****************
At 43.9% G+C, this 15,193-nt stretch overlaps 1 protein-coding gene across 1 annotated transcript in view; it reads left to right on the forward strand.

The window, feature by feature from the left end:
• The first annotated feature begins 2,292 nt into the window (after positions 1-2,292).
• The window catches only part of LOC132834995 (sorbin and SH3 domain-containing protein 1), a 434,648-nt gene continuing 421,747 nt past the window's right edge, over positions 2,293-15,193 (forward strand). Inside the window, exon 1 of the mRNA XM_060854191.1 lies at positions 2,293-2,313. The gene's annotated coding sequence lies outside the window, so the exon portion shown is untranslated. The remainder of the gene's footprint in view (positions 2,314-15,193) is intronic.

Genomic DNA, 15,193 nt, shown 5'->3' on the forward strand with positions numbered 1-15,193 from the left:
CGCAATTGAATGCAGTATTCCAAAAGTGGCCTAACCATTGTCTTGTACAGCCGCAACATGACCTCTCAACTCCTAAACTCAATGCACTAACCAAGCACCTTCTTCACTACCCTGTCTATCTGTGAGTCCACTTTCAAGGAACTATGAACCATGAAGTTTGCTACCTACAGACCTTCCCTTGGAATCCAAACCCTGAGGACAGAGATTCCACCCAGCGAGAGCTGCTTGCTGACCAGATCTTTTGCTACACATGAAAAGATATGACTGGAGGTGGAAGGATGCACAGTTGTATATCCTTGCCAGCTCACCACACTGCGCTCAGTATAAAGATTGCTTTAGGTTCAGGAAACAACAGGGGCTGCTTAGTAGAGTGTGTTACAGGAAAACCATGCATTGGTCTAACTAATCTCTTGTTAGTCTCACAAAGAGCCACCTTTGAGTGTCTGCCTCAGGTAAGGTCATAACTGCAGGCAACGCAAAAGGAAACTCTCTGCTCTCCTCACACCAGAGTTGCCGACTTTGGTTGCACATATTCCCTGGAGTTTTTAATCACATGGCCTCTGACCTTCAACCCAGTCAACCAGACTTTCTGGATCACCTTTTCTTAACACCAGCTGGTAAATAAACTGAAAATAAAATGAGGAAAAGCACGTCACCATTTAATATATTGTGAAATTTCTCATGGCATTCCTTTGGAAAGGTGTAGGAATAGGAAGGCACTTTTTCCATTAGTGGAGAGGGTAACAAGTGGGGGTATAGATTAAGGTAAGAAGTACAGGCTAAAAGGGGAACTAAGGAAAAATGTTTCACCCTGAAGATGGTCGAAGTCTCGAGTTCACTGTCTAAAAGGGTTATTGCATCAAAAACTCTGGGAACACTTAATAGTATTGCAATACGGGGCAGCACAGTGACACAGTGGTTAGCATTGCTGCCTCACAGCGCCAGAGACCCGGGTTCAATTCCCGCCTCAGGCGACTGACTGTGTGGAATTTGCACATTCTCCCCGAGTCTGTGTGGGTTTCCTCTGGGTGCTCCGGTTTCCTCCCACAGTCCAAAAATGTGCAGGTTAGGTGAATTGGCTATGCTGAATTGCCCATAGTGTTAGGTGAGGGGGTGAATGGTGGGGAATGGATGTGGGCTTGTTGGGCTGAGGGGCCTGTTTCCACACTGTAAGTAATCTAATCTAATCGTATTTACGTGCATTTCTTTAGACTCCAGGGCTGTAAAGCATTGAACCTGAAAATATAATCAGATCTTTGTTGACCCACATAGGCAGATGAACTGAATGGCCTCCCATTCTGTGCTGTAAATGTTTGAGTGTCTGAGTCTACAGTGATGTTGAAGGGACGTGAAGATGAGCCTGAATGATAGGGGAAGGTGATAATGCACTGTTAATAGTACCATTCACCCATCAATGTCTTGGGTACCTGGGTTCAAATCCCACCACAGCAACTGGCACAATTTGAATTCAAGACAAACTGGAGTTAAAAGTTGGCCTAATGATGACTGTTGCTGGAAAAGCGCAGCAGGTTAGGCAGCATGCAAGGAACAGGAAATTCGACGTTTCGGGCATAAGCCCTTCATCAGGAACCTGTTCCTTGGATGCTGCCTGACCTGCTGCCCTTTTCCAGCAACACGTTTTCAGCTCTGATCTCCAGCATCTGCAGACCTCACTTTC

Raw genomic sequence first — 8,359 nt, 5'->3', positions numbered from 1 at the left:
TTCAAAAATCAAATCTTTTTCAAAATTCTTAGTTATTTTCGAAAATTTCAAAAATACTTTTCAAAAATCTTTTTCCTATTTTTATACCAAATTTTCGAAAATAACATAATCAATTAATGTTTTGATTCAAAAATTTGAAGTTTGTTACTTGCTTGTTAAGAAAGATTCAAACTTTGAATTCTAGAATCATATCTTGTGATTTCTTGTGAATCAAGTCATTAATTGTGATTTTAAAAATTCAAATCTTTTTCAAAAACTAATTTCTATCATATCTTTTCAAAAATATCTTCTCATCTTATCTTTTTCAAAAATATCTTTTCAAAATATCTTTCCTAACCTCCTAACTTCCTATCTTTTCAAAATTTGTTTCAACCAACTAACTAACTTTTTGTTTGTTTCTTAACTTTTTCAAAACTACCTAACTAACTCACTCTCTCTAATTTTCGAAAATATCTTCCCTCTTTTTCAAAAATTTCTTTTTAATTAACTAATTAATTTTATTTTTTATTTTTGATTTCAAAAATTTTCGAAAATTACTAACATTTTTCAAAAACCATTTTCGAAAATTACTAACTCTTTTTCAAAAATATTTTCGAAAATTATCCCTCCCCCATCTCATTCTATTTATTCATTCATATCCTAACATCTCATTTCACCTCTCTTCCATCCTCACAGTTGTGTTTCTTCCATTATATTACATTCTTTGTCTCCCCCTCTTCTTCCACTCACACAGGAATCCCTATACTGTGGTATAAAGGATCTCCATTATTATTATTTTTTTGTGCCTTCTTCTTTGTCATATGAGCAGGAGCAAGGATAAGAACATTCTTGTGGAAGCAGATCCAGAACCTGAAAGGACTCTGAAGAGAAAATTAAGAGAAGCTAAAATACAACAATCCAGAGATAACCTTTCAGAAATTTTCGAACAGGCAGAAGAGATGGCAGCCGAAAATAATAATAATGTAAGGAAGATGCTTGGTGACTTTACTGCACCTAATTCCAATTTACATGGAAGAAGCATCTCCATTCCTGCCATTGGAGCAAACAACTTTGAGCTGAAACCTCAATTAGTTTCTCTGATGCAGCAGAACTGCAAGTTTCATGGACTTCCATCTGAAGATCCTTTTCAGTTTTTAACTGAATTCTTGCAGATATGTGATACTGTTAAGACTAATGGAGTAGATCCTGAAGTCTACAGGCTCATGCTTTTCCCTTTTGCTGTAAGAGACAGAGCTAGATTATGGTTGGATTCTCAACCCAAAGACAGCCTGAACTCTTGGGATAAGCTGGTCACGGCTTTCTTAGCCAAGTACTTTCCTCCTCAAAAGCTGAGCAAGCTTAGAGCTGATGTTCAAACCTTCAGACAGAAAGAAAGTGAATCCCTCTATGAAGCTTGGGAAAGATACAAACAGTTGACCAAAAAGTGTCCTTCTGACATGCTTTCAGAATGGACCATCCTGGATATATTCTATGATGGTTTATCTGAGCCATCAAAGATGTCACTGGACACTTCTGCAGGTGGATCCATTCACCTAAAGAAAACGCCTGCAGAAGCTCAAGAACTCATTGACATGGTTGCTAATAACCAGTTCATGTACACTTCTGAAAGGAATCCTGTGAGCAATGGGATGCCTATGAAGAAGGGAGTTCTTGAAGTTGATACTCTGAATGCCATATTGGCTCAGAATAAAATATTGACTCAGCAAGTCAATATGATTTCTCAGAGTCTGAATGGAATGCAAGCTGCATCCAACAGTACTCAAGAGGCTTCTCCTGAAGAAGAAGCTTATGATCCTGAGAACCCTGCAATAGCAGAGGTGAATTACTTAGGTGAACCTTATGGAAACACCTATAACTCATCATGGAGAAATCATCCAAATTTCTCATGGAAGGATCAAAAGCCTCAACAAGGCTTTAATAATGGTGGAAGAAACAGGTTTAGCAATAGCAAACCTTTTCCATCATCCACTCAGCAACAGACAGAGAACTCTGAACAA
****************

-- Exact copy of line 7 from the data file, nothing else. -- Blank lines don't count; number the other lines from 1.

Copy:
Raw genomic sequence first — 8,359 nt, 5'->3', positions numbered from 1 at the left: